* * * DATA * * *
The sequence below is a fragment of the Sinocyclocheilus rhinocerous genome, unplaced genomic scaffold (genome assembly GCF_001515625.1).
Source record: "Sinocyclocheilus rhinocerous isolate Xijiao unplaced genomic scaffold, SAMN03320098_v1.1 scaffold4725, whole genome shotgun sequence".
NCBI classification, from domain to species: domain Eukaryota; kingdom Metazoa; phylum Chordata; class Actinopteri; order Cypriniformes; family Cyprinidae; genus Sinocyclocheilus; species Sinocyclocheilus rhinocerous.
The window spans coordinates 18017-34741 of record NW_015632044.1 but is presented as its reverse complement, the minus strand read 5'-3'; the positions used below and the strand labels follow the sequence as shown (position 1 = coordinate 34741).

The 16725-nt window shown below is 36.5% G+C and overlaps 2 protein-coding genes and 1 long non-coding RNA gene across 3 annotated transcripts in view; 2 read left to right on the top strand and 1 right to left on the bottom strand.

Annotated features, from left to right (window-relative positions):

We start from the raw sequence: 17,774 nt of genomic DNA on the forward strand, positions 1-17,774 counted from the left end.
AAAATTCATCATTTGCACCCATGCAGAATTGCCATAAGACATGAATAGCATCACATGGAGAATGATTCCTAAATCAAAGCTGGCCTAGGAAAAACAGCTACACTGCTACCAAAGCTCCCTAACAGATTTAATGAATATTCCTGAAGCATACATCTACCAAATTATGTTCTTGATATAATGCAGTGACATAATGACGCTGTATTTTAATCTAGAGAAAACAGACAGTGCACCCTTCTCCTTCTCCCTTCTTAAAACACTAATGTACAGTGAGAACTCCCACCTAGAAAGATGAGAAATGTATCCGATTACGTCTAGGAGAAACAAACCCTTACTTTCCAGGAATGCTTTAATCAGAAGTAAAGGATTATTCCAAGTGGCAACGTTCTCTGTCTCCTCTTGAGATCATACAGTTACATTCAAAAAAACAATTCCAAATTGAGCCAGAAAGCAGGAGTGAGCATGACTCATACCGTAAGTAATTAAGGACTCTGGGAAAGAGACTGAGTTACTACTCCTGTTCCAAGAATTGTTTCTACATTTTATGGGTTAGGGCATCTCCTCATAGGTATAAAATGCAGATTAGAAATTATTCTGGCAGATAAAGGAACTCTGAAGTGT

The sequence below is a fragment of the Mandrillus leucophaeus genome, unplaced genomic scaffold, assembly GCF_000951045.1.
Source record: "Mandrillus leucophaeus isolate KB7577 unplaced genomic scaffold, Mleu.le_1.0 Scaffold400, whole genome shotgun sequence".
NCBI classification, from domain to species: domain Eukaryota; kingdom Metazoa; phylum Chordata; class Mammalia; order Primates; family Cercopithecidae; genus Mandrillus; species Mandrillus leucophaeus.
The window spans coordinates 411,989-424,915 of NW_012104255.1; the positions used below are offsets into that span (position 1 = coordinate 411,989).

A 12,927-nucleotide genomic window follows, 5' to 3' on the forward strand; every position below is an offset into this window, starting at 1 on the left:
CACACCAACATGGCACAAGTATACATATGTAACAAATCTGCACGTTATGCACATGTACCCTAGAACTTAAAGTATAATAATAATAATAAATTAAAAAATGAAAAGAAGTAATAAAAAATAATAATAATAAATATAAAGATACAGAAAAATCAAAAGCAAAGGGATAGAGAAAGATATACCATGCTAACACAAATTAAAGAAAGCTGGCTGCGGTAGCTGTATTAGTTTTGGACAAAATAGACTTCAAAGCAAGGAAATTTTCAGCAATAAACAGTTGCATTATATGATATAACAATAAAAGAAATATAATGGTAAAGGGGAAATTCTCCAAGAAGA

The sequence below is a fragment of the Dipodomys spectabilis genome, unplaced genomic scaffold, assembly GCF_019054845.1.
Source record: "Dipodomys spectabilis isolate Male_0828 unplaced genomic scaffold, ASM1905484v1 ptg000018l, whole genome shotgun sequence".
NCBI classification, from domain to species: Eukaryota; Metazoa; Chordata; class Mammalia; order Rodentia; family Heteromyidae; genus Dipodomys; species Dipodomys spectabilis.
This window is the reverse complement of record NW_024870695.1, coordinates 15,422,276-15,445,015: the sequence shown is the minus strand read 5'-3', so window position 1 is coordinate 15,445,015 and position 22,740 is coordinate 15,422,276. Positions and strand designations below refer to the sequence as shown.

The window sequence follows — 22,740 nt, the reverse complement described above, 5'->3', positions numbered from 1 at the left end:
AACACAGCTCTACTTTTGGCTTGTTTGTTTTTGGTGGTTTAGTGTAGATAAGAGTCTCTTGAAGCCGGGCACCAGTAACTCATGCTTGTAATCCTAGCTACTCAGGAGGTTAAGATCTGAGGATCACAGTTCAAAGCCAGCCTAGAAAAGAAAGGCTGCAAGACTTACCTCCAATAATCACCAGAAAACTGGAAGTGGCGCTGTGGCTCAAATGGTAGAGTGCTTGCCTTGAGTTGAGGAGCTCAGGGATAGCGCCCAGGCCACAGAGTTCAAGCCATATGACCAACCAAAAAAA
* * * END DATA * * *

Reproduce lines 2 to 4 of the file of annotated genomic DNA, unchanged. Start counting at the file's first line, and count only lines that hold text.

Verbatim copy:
Source record: "Sinocyclocheilus rhinocerous isolate Xijiao unplaced genomic scaffold, SAMN03320098_v1.1 scaffold4725, whole genome shotgun sequence".
NCBI classification, from domain to species: domain Eukaryota; kingdom Metazoa; phylum Chordata; class Actinopteri; order Cypriniformes; family Cyprinidae; genus Sinocyclocheilus; species Sinocyclocheilus rhinocerous.
The window spans coordinates 18017-34741 of record NW_015632044.1 but is presented as its reverse complement, the minus strand read 5'-3'; the positions used below and the strand labels follow the sequence as shown (position 1 = coordinate 34741).